Another conclusion called out in the report, as well as by some of the report’s media coverage, is that one in four respondents were in favor of letting AI make important decisions about running their respective countries. First, 25% of respondents saying they would be “somewhat or totally” in favor of AI-driven policy doesn’t seem all that significant, especially without an accompanying time series to see how the data has matured. It’s also been well-telegraphed that trust in government has been waning in European countries as of late, and it’s very easy for citizens displeased with current leaders to support any alternative, including robots.

The more interesting observation is in the geographic breakdown of responses that shed light onto the governments experiencing the largest erosion of trust. 42% of respondents from The Netherlands, for example, were in favor of letting AI make national decisions relative to just 19% in Portugal. Given the early state of AI penetration, the prospect of having AI run national policy seems so distant that the “conclusion” around AI seems more like futurist porn.


The report sheds its ambiguity in its detailed questioning over potential government intervention into tech and automation, which was the most compelling section. Rather than solely asking whether there should be regulation, the survey asked respondents whether they would be in favor of specific types of regulation, including taxation, different forms of caps on automated jobs, and government support for displaced workers.

Respondents overwhelmingly supported nearly all proposed regulations, with each proposal receiving support from 65-75% of participants. Responses were consistent across age, gender, ideology, and education levels. On a country-by-country basis, certain forms of regulation received more support in some regions than in others. Yet no policy received less than 64% support from respondents in any country, though certain policies in some countries, such as government support for displaced workers in Portugal, received over 90% support from respondents.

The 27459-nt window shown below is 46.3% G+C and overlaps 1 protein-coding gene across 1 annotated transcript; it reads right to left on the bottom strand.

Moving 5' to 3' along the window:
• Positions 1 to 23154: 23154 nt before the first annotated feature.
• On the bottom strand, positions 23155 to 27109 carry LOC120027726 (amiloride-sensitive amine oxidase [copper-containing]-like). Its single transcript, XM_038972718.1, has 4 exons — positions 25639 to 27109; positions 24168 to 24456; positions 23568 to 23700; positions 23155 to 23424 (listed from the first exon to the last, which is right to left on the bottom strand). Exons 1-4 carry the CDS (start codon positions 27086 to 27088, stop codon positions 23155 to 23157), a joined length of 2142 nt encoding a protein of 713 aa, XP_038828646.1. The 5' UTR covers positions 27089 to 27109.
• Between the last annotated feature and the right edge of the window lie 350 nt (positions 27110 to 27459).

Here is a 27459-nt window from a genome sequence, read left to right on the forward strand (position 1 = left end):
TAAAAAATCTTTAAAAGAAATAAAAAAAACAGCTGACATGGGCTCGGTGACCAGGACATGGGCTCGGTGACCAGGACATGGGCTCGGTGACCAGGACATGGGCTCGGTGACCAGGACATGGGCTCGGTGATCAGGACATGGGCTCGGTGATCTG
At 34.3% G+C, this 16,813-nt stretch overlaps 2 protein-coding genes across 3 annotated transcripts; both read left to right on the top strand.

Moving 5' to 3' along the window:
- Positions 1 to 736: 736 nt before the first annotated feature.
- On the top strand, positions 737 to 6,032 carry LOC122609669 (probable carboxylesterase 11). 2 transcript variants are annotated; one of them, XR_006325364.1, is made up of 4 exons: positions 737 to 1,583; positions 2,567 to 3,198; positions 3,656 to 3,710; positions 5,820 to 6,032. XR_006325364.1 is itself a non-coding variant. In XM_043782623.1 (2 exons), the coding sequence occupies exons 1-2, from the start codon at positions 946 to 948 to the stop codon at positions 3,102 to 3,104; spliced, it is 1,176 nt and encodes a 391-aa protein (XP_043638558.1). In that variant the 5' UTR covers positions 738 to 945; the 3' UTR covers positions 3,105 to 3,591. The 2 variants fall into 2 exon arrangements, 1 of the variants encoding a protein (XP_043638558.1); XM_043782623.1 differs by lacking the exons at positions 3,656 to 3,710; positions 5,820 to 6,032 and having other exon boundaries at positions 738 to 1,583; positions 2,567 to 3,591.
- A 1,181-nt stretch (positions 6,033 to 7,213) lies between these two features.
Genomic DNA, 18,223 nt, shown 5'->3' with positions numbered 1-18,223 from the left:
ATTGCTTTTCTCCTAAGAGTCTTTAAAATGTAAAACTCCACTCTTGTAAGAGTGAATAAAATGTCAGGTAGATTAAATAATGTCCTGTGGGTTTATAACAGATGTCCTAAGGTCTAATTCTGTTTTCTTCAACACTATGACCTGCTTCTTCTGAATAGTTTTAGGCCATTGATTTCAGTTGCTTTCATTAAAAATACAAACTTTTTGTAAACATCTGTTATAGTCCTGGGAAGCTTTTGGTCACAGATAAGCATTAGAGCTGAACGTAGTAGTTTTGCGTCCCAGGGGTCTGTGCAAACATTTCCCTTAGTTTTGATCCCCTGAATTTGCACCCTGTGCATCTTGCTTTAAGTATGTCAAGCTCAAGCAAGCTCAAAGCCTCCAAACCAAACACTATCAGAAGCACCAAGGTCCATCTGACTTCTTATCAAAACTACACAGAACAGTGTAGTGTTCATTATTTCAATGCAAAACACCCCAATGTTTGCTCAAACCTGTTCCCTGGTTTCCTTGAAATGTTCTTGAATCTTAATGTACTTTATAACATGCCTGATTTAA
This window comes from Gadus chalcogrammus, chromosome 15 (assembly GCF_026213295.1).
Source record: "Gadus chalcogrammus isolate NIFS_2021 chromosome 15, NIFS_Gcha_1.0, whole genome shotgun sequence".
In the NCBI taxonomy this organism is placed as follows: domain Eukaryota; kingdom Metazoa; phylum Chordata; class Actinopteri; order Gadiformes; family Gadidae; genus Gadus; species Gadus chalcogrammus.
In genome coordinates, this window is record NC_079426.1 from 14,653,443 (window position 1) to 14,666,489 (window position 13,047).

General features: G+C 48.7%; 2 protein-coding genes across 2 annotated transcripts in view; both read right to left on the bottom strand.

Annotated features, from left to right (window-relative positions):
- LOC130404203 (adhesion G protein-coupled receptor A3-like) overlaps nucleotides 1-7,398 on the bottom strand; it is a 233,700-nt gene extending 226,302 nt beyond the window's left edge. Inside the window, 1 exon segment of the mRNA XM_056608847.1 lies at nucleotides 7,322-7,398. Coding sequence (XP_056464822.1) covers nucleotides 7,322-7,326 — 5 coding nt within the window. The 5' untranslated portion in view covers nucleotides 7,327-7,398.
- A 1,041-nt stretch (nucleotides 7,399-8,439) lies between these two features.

Similarly, more than 50% of respondents were in favor of filtering social networks political and ideological content to protect democracy, with fairly consistent rates of support across demographics and geographies, with the exception of Spain where only 41% of respondents were in favor of filtering.

In aggregate, three of the four thematic sections and key highlights called out in the executive summary seem misleading, unimportant or worth passing over. However, the “European Tech Insights 2019” survey goes a step further than most by gauging not only whether regulation is likely, but the shape such regulation might take, and how likely it is that specific policies would get passed. Whether its taxation, caps or otherwise, the report offers us a glimpse at the rules that may ultimately govern tech and automation companies in Europe.

While it’s still unclear which policies we’ll ultimately see in Europe, the population appears willing to support almost any form of regulation. Europe clearly wants stability over economic growth and it seems like the regulatory crackdown seen in recent months is just the beginning.